• Just out in Angewandte Chemie: Our work proposes and tests a new mechanism that addresses the physics of membraneless cellular organelles, which are dynamic cellular (droplet) compartments important in biology and disease. We show that a window-like behavior in RNA concentration controls both formation and dissolution of droplets. Strikingly, this reentrant transition can drive formation of substructures (vacuoles) with tunable lifetimes in the droplets. The paper was designated as a Very Important Paper in the journal, and was highlighted in the TSRI News and Views. Congratulations to Priya, Anthony, Mahdi and Paulo!
  • Chris and Mahdi defend their Ph.D. theses-congratulations!!!
  • Read News-Medical interview on some of our lab’s emerging research directions, including the effects of 2D-crowding on folding of a Parkinson’s disease-linked IDP.
  • Out in Angewandte Chemie: our paper reporting on the discovery that crowding in two dimensions (on a membrane) can force an intrinsically disordered protein (IDP) α-synuclein to adopt a hidden partially membrane-bound structure. The work reveals new layers of complexity and control of IDP structure, with implications for biological function. The paper was designated as a Hot Paper in the journal, highlighted in the Biophysical Society IDP subgroup Newsletter and the TSRI News and Views. Congratulations to Priya and Mahdi!
  • Congratulations! Ashok Deniz is named the 2016 TSRI Outstanding Mentor!"This was entirely a team effort - congratulations and many thanks to an amazing group of current and past graduate student and postdoctoral mentees!!"  Highlighted in TSRI News and Views.
  • Just out in ChemBioChem: our paper describing dual unnatural amino-acid incorporation for fluorescent dye labeling of the cancer related protein p97. Conventional labeling methods are a limitation for this large, multicysteine protein. The work permits single-molecule FRET studies of this cellular machine. Highlighted on the front cover of the journal issue. Congratulations to Chris, and collaborators Eli (UArizona), Pete, Minjin and ChanHyuk!
  • Out in Angewandte Chemie: our paper describing mechanistic studies of the disorder-order reaction of a multifunctional, cancer-related protein. We discovered alternative multi-step pathways for the reaction, that could be differentially tuned by biologically important phosphorylation and partner binding. Highlighted in Faculty of 1000 and TSRI News & Views. Congratulations to Priya, and St. Jude collaborators Richard and Diana!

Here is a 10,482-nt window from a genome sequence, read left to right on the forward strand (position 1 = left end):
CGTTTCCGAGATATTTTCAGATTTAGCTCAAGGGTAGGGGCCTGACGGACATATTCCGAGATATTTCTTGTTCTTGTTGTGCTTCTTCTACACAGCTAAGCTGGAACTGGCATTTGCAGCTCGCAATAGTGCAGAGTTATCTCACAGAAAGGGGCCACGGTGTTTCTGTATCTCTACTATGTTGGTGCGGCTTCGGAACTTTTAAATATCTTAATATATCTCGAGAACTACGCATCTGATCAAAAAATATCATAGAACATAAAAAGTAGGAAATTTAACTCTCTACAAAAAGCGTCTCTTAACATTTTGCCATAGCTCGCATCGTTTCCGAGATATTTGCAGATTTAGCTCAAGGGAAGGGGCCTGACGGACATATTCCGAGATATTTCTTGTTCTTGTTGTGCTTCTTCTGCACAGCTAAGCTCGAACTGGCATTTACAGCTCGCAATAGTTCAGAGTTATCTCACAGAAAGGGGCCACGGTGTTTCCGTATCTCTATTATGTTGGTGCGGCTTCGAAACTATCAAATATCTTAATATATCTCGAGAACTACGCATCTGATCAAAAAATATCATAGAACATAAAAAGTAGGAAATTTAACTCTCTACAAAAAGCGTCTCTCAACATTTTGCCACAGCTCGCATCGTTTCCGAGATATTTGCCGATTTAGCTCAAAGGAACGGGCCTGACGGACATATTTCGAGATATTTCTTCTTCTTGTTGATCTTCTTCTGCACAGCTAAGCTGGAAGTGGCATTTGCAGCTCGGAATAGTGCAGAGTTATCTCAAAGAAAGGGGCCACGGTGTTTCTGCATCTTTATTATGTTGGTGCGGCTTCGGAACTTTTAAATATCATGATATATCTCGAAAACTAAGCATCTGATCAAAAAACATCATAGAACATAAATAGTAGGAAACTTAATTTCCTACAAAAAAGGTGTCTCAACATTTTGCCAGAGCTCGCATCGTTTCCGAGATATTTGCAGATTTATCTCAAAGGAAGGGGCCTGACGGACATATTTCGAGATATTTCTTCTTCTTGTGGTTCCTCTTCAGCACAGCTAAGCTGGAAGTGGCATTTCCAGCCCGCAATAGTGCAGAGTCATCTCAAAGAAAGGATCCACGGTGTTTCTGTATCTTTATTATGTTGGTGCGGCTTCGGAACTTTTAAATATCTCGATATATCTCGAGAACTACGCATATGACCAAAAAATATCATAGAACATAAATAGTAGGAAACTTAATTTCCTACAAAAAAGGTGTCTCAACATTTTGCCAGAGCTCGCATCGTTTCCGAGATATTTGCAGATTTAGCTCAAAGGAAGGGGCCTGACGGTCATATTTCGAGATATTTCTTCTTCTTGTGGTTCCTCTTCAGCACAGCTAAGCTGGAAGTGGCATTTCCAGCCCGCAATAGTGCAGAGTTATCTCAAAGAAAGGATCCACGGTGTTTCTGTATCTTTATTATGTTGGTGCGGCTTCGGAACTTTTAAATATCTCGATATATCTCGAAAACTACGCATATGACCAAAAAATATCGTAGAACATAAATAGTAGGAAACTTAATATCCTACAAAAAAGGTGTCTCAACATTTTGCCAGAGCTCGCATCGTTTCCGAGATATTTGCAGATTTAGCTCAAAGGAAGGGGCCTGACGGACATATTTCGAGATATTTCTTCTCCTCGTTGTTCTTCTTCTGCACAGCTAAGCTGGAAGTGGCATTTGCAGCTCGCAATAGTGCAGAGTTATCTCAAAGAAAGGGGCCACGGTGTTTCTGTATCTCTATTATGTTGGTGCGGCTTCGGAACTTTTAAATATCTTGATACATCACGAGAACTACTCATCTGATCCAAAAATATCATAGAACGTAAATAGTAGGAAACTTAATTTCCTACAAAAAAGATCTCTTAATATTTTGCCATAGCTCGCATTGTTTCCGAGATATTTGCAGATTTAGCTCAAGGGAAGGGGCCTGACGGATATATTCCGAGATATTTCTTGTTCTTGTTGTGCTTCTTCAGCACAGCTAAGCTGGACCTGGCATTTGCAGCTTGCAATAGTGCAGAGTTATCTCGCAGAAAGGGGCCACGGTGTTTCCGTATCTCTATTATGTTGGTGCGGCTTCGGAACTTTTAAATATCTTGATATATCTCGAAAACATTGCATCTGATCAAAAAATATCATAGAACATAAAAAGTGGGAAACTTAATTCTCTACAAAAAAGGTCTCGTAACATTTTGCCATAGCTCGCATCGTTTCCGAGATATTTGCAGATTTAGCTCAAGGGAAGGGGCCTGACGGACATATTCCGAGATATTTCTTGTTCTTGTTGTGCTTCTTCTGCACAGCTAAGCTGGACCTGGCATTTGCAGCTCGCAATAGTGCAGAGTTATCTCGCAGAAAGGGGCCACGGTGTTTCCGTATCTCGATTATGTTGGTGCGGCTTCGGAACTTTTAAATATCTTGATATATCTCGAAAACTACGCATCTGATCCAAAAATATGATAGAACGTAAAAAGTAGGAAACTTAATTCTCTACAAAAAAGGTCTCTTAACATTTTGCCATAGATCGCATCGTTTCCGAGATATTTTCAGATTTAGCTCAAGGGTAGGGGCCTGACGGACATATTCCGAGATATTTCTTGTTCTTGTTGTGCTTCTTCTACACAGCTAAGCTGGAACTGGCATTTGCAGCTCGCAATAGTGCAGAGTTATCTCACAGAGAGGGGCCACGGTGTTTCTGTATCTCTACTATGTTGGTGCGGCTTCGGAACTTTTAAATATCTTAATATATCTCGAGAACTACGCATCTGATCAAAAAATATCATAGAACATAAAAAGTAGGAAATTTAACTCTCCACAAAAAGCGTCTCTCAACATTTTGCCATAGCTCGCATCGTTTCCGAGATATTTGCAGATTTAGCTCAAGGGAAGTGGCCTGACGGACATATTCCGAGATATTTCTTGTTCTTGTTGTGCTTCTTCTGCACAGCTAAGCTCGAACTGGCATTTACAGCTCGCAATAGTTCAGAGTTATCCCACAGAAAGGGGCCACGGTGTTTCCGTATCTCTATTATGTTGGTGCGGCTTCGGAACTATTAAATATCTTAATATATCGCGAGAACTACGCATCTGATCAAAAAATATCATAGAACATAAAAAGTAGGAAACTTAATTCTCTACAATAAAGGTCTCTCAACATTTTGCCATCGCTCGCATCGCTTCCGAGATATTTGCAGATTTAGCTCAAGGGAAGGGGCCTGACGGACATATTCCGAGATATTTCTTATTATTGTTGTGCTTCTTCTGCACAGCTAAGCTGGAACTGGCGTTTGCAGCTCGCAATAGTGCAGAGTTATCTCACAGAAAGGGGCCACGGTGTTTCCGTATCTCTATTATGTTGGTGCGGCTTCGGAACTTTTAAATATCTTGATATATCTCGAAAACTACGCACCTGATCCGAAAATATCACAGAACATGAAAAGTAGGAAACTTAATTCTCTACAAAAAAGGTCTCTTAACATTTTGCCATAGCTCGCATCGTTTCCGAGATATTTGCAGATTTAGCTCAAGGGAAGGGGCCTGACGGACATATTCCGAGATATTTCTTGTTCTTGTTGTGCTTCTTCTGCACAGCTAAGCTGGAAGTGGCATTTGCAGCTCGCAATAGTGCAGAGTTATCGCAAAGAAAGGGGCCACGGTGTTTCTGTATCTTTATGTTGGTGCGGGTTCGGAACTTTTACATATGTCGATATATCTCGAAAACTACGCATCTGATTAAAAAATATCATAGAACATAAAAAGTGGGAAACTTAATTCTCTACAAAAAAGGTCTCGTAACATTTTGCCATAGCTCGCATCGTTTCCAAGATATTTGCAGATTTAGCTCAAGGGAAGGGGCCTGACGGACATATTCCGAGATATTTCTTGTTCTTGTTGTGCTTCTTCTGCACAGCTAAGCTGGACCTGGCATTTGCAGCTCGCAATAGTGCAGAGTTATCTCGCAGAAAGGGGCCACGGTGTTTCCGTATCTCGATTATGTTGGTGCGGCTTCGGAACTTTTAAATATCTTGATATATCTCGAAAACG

• See our paper in Nature Communications reporting development/application of a microfluidic temperature-jump method for studies of biochemical kinetics/dynamics. One application was to use oscillating temperature inputs to test the low-pass output behavior of a simple folding system. Highlighted in TSRI News & Views. Congratulations to Yann, Priya, and UCSD collaborators Alex Groisman, Mark and Mike!
  • Allan starts as an Assistant Professor at Baylor College of Medicine. Congratulations to Allan!
  • Ashok to give lectures in 2014 at Cornell University (Physics), Biophysical Society Thematic Meeting and IDP GRC (discussion leader), in 2015 at Washington University, St. Louis (Biochemistry), the American Physical Society meeting, the American Society for Biochemistry and Molecular Biology meeting, conferences in Telluride and Zurich, a keynote lecture at the Biophysical Society meeting IDP subgroup symposium.
  • Just out in Nature: our paper describing single-molecule studies that revealed strikingly complex patterns of modulation of allostery in a disordered protein, providing a novel biophysical mechanism for tunable cellular function. Congratulations to Allan and our collaborators Peter Wright and Josephine Ferreon. See the paper.  Highlighted in Nature News and Views, Chemical and Engineering News, Cell (Leading Edge Select), Faculty of 1000, and TSRI News and Views.
  • See our review article on protein folding studies at single-molecule resolution, published in Chemical Society Reviews.
  • Ashok to give a keynote lecture at the 2013 Chemical Biophysics Symposium (University of Toronto), invited lectures at the “Physics and Biology of Strongly Fluctuating Proteins” Symposium (University of Maryland) and the Scripps Research Faculty Lecture Series, and a Physical Chemistry Seminar (University of Wisconsin, Madison).
  • Our recent paper directly tests a hypothesis of counteraction between the effects of opposing chemical chaperones on the structural features of α-synuclein. The paper is slated to appear in a special issue of PNAS on the chemical physics of protein folding.
  • A recent paper sheds novel insight into the intricate mechanism of protein amyloid formation.
  • Undergraduate Asha continues her internship in the lab
  • Ashok to give invited talks in 2012 at Gordon Research Conferences (Protein Folding Dynamics; Intrinsically Disordered Proteins; Atomic and Molecular Interactions), St. Jude Children’s Research Hospital (Symposium on Biomolecular Structure, Dynamics and Function), Protein Society Meeting, and Pittcon
  • High-School teacher Lesli does a summer internship in the lab
  • Our recent Nature Methods Paper was highlighted in TSRI Press Release, Nature Methods News and Views, Physics Today Highlight, Faculty of 1000 Must Read Paper, ACS Chemical Biology Spotlight, PSI Nature Structural Biology Knowledgebase
  • Crystal presents to visiting high-school science teachers
  • Allan wins post-doctoral IDP subgroup award at the 2011 Biophysical Society Meeting
  • Allan, Crystal and Ashok speak at the 2011 Biophysical Society Meeting